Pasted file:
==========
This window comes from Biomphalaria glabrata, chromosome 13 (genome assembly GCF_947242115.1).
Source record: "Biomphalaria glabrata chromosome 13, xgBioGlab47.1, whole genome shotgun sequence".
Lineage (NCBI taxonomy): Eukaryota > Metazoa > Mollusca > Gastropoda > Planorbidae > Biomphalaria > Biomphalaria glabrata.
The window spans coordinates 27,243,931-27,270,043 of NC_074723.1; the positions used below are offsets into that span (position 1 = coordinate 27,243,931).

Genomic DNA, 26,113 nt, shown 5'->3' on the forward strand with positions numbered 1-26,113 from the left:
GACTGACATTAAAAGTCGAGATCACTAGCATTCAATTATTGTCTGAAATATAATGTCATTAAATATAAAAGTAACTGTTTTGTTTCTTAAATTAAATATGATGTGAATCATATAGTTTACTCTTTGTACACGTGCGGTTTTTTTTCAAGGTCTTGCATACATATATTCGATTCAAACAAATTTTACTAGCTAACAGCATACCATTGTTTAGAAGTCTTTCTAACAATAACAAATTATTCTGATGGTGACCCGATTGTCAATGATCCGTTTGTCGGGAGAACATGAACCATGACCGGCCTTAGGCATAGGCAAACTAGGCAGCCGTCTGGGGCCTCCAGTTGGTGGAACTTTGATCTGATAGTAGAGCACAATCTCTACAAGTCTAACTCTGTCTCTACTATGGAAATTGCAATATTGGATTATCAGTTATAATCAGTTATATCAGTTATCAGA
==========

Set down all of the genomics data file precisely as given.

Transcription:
This window comes from Biomphalaria glabrata, chromosome 13 (genome assembly GCF_947242115.1).
Source record: "Biomphalaria glabrata chromosome 13, xgBioGlab47.1, whole genome shotgun sequence".
Lineage (NCBI taxonomy): Eukaryota > Metazoa > Mollusca > Gastropoda > Planorbidae > Biomphalaria > Biomphalaria glabrata.
The window spans coordinates 27,243,931-27,270,043 of NC_074723.1; the positions used below are offsets into that span (position 1 = coordinate 27,243,931).

Genomic DNA, 26,113 nt, shown 5'->3' on the forward strand with positions numbered 1-26,113 from the left:
GACTGACATTAAAAGTCGAGATCACTAGCATTCAATTATTGTCTGAAATATAATGTCATTAAATATAAAAGTAACTGTTTTGTTTCTTAAATTAAATATGATGTGAATCATATAGTTTACTCTTTGTACACGTGCGGTTTTTTTTCAAGGTCTTGCATACATATATTCGATTCAAACAAATTTTACTAGCTAACAGCATACCATTGTTTAGAAGTCTTTCTAACAATAACAAATTATTCTGATGGTGACCCGATTGTCAATGATCCGTTTGTCGGGAGAACATGAACCATGACCGGCCTTAGGCATAGGCAAACTAGGCAGCCGTCTGGGGCCTCCAGTTGGTGGAACTTTGATCTGATAGTAGAGCACAATCTCTACAAGTCTAACTCTGTCTCTACTATGGAAATTGCAATATTGGATTATCAGTTATAATCAGTTATATCAGTTATCAGA